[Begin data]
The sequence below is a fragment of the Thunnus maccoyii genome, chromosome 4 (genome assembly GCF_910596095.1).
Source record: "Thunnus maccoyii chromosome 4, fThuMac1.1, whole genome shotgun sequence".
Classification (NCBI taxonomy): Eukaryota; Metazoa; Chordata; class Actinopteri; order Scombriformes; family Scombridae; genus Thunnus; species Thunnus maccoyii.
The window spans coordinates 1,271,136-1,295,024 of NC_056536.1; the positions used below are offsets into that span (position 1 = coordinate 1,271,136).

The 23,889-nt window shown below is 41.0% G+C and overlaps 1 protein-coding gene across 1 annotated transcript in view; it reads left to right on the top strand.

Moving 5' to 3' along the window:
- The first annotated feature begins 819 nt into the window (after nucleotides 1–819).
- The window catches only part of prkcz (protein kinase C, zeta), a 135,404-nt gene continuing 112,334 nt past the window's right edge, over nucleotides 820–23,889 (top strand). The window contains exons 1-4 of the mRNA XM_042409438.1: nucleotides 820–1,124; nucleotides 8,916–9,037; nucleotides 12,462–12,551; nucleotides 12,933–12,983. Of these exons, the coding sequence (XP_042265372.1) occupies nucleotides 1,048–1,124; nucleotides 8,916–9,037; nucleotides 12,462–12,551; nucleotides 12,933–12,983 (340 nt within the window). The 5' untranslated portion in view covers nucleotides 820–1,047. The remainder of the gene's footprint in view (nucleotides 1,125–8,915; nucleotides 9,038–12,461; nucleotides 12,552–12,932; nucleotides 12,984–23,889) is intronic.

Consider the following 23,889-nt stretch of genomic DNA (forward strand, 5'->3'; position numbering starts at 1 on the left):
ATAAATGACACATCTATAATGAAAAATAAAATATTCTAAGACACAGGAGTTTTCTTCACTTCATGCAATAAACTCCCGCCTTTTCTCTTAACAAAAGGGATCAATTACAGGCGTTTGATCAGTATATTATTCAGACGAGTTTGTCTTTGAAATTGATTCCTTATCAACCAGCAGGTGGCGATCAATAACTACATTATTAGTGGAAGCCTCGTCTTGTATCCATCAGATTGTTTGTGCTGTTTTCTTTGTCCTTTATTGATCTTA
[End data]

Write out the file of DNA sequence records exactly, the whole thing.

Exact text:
The sequence below is a fragment of the Thunnus maccoyii genome, chromosome 4 (genome assembly GCF_910596095.1).
Source record: "Thunnus maccoyii chromosome 4, fThuMac1.1, whole genome shotgun sequence".
Classification (NCBI taxonomy): Eukaryota; Metazoa; Chordata; class Actinopteri; order Scombriformes; family Scombridae; genus Thunnus; species Thunnus maccoyii.
The window spans coordinates 1,271,136-1,295,024 of NC_056536.1; the positions used below are offsets into that span (position 1 = coordinate 1,271,136).

The 23,889-nt window shown below is 41.0% G+C and overlaps 1 protein-coding gene across 1 annotated transcript in view; it reads left to right on the top strand.

Moving 5' to 3' along the window:
- The first annotated feature begins 819 nt into the window (after nucleotides 1–819).
- The window catches only part of prkcz (protein kinase C, zeta), a 135,404-nt gene continuing 112,334 nt past the window's right edge, over nucleotides 820–23,889 (top strand). The window contains exons 1-4 of the mRNA XM_042409438.1: nucleotides 820–1,124; nucleotides 8,916–9,037; nucleotides 12,462–12,551; nucleotides 12,933–12,983. Of these exons, the coding sequence (XP_042265372.1) occupies nucleotides 1,048–1,124; nucleotides 8,916–9,037; nucleotides 12,462–12,551; nucleotides 12,933–12,983 (340 nt within the window). The 5' untranslated portion in view covers nucleotides 820–1,047. The remainder of the gene's footprint in view (nucleotides 1,125–8,915; nucleotides 9,038–12,461; nucleotides 12,552–12,932; nucleotides 12,984–23,889) is intronic.

Consider the following 23,889-nt stretch of genomic DNA (forward strand, 5'->3'; position numbering starts at 1 on the left):
ATAAATGACACATCTATAATGAAAAATAAAATATTCTAAGACACAGGAGTTTTCTTCACTTCATGCAATAAACTCCCGCCTTTTCTCTTAACAAAAGGGATCAATTACAGGCGTTTGATCAGTATATTATTCAGACGAGTTTGTCTTTGAAATTGATTCCTTATCAACCAGCAGGTGGCGATCAATAACTACATTATTAGTGGAAGCCTCGTCTTGTATCCATCAGATTGTTTGTGCTGTTTTCTTTGTCCTTTATTGATCTTA